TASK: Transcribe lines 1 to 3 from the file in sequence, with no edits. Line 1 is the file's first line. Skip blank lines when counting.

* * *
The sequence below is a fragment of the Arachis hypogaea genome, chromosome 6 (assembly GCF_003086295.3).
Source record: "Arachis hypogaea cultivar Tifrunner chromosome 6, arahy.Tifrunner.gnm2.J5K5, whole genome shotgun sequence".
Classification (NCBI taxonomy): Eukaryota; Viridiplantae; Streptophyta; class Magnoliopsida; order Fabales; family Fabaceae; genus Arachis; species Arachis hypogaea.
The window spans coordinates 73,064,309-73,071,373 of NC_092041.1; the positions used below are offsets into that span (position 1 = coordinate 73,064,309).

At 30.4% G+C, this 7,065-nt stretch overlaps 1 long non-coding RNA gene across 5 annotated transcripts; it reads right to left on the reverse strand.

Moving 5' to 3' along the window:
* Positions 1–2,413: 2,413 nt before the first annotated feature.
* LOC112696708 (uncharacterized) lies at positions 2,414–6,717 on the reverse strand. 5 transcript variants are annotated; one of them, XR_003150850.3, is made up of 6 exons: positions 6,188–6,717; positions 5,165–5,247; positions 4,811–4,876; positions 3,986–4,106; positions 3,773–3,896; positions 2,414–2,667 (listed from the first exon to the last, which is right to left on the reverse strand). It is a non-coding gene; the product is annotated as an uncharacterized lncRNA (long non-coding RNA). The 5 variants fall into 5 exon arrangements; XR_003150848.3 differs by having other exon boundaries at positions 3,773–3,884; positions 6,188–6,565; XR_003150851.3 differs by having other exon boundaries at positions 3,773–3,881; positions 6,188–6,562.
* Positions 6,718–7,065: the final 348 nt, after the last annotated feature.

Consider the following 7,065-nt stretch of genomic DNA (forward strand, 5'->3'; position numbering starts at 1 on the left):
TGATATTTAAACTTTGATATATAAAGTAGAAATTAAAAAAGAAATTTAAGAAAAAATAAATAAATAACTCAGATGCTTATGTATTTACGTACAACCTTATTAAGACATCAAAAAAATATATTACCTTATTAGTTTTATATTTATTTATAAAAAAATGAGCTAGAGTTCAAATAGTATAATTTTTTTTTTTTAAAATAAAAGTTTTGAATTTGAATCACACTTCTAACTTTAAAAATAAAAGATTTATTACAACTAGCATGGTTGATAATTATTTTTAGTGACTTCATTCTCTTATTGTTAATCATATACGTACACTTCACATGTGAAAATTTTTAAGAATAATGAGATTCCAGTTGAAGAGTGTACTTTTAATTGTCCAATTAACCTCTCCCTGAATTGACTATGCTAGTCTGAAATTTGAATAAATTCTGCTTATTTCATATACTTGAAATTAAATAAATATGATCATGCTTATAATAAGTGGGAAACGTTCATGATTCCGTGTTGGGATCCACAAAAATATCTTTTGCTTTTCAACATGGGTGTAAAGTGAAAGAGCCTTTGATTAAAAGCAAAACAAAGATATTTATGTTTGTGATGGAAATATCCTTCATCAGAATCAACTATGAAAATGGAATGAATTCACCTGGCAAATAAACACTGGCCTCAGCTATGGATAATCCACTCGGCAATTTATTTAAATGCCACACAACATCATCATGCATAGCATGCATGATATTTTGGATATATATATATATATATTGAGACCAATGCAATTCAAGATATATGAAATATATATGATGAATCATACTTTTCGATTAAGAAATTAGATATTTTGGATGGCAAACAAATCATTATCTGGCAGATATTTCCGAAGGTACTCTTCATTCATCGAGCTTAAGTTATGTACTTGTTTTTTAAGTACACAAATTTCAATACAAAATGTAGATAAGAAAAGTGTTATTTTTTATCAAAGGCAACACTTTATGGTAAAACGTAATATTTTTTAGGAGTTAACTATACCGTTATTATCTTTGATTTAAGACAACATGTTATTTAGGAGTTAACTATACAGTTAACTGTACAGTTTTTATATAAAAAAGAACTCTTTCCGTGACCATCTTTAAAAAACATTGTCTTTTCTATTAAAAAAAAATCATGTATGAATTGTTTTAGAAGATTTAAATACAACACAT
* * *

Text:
The sequence below is a fragment of the Arachis hypogaea genome, chromosome 6 (assembly GCF_003086295.3).
Source record: "Arachis hypogaea cultivar Tifrunner chromosome 6, arahy.Tifrunner.gnm2.J5K5, whole genome shotgun sequence".
Classification (NCBI taxonomy): Eukaryota; Viridiplantae; Streptophyta; class Magnoliopsida; order Fabales; family Fabaceae; genus Arachis; species Arachis hypogaea.